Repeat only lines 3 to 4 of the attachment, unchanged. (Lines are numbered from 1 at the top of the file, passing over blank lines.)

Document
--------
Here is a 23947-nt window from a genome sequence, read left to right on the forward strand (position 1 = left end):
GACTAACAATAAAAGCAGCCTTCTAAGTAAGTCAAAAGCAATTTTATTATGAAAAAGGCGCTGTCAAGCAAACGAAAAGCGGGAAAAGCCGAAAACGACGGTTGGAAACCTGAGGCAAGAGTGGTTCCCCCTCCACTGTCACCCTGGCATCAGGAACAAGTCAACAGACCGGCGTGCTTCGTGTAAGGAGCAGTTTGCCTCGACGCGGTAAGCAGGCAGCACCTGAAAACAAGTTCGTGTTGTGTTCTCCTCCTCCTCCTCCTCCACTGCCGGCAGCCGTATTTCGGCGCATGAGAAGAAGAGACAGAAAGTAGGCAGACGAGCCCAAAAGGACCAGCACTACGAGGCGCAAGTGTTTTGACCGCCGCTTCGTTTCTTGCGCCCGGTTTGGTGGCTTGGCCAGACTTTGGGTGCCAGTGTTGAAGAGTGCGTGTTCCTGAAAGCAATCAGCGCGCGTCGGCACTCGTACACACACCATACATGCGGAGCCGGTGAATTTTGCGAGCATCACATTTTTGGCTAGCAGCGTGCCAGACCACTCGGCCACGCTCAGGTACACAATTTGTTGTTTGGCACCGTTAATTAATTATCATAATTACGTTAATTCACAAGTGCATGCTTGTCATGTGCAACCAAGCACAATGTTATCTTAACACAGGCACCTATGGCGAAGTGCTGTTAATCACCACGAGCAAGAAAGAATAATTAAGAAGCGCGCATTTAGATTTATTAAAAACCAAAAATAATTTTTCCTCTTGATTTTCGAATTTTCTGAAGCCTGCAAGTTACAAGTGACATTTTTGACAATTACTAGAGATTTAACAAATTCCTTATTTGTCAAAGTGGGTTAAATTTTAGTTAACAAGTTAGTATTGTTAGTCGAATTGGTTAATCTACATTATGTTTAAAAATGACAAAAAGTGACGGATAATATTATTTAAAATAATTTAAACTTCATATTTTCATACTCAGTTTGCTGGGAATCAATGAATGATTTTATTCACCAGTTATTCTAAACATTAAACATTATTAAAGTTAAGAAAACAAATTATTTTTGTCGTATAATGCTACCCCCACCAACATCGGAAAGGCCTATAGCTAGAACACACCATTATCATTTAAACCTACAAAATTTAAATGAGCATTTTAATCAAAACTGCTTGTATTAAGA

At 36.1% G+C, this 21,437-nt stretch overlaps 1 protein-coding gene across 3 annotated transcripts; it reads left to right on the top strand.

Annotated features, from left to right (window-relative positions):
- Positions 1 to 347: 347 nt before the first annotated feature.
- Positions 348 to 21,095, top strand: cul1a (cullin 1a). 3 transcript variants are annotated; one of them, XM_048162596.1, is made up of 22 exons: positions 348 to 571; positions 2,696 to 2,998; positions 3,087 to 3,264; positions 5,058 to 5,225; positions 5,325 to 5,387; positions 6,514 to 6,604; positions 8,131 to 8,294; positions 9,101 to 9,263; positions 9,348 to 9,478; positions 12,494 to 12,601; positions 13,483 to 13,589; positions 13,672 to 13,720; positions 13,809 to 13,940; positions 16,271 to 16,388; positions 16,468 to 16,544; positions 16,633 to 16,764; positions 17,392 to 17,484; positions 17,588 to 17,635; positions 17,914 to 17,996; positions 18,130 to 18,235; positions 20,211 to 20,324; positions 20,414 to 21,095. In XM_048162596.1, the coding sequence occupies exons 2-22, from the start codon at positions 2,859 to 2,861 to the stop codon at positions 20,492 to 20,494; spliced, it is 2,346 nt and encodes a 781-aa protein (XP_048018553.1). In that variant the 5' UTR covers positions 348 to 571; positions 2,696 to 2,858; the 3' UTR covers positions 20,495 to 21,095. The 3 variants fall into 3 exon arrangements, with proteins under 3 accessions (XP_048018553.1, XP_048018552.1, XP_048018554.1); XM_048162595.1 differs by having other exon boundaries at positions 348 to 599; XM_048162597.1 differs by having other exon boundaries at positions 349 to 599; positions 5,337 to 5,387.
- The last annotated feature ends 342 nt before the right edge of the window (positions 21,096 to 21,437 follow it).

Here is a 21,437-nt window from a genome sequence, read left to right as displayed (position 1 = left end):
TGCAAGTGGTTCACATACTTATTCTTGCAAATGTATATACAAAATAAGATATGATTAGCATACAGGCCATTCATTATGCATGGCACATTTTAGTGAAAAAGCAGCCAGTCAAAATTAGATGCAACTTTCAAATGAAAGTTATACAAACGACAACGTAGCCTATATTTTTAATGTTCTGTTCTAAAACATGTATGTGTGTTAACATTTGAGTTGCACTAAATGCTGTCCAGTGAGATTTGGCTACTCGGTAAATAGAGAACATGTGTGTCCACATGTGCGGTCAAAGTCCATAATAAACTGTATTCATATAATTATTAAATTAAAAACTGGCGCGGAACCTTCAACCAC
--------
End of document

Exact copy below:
At 36.1% G+C, this 21,437-nt stretch overlaps 1 protein-coding gene across 3 annotated transcripts; it reads left to right on the top strand.

Annotated features, from left to right (window-relative positions):